ACSA Board defers decision on dredging feasibility study; majority opposed
By Sean Tubbs
Monday, April 27, 2009
The Albemarle County Service Authority’s Board of Directors will send an informal letter to City Council expressing their concerns over issuing an RFP for a feasibility study for dredging the South Fork Rivanna River. The majority of the six-member ACSA Board is opposed to issuing the RFP, which was requested by City Council, out of a concern that it will jeopardize the permits granted by the US Army Corps of Engineers and the Virginia Department of Environmental Quality for the adopted community water supply plan.
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The discussion took place at a special meeting of the ACSA Board on Wednesday, April 22. The ACSA usually meets once a month, but they adjourned their regular meeting the previous Thursday before discussing the RFP.
They began their conversation by trying to establish exactly how the RFP has come to this point. There are still no officially approved minutes of the March 3, 2009 meeting of the four boards where Council decided to review and amend a previously written, but not released, RFP for a series of dredging studies.
Each of the members of the ACSA Board discussed the sequence of events that lead up to the RFP being written and endorsed by the City Council. Chair Don Wagner (Rio) said the idea of creating an RFP came out of the March 2009 four boards meeting, and that the ACSA neither endorsed or rejected the idea at the time. Liz Palmer (Samuel Miller) said the City was asked to put its idea in writing, and that she was surprised when RWSA Executive Director Tom Frederick ended up writing the RFP. Executive Director Gary Fern said he recalled that it was clear that RWSA Staff was going to write it. Both Palmer and John Martin (White Hall) said they felt no obligation to approve the RFP.
“We did not agree to that, and we would have come out of our seats in objection had that been the suggestion,” Martin said.
But Jim Colbaugh (Scottsville) said he could not remember any objections raised by the ACSA, RWSA or the County Board of Supervisors.
“Once you write an RFP, there’s certainly a reasonable obligation to move forward with it,” Colbaugh said. Colbaugh said that the ACSA could suggest a cap on the total amount to be spent on the survey, but that it would be “disingenuous” to stop the RFP in its tracks.
Clarence Roberts (Rivanna) said he was not prepared to vote on the RFP until the legal advice regarding the effects a dredging feasibility study might have on the federal permit authorizing the implementation of the adopted community water supply plan. That was another outcome of the March 2009 four boards meeting.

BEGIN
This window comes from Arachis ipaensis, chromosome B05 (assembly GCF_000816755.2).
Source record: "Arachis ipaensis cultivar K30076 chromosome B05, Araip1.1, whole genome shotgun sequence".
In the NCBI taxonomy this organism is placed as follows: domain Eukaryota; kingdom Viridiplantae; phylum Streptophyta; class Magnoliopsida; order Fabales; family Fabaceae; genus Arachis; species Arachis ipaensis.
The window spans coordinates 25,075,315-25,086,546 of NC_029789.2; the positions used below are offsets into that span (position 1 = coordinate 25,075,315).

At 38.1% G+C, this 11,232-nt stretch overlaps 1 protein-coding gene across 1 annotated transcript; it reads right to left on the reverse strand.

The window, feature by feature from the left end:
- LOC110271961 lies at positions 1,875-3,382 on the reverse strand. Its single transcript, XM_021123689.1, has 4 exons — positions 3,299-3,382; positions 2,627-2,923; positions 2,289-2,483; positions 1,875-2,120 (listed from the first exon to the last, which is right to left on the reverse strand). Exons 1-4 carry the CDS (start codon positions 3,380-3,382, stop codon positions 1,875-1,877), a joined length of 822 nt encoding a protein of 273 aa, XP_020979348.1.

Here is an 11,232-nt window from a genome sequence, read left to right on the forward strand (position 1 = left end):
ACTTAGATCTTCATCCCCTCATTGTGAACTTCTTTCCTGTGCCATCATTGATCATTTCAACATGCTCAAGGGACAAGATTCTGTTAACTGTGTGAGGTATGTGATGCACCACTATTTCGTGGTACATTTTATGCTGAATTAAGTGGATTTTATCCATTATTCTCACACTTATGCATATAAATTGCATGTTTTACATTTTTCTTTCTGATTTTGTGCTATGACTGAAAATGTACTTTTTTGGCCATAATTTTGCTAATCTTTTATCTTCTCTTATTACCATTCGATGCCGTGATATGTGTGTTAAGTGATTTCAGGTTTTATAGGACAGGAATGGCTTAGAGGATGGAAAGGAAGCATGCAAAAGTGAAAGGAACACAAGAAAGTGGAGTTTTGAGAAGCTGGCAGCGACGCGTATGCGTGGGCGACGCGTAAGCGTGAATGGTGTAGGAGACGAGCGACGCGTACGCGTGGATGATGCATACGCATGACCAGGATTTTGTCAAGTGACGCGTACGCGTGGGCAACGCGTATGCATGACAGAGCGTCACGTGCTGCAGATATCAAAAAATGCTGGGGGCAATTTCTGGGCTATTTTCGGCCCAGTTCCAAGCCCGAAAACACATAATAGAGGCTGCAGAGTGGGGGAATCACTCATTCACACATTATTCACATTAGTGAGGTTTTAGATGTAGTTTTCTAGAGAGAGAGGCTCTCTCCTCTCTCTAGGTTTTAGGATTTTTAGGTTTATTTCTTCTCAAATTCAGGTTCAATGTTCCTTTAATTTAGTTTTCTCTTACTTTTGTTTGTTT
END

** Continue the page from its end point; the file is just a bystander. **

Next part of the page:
Palmer wanted to send a letter listing the concerns she and other Board members have about the impact the dredging feasibility study would have on the adopted water supply plan.
“One of the big things the City Council has articulated and has talked about several times is the idea of a smaller water supply plan, and that is not addressed in the feasibility study,” Palmer said. She added that the opponents of the water supply plan are now pointing out what they see as flaws in the May 2004 demand analysis. Palmer said City Councilors are getting bad information from the opponents of the plan.
Though he agreed with many of her arguments, Colbaugh was opposed to the tone of the letter that Palmer circulated during the meeting.
“What I heard the City say in the meeting of the four boards is they simply want some sort of an idea of what [restorative dredging] would cost,” Colbaugh said. “That’s why the four boards in that room allowed Tom [Frederick] to move forward with a feasibility study that looked at what could be done, how much capacity you could get out of the reservoir, and how much it would cost…. All City Council wants is a number that’s different from the $250 million thing that Gannet Fleming gave them.”
Wagner said there was likely going to be a study no matter what, given the desires of City Council. Martin said the adopted community water supply plan has already gone through the planning process and should be implemented without a dredging component.
“We had an agreement, a contract, with the City for a water supply plan and based upon that agreement that we reached we submitted permit applications and we got this thing permitted,” Martin said. “And now the City is coming in unilaterally wanting a change in that agreement.”
The newest member of the ACSA, Richard Carter (Jack Jouett), said the opponents of the water supply plan will not give up and that the feasibility study should go forward because it would not automatically nullify the existing agreement between the four Boards.
The RFP will not be on the agenda for the RWSA’s Board of Directors meeting until May. Martin suggested that the ACSA defer the RFP until a special meeting can be held before the RWSA’s May 18 meeting. Palmer continued to suggest that a letter needed to be sent to give guidance to members of the other three boards. Other members of the board suggested a new letter be drafted up that would be less harsh than Palmer’s. ACSA Counsel Jim Bowling and Gary Fern are now writing up a letter conveying the sense of the ACSA Board about the RFP.
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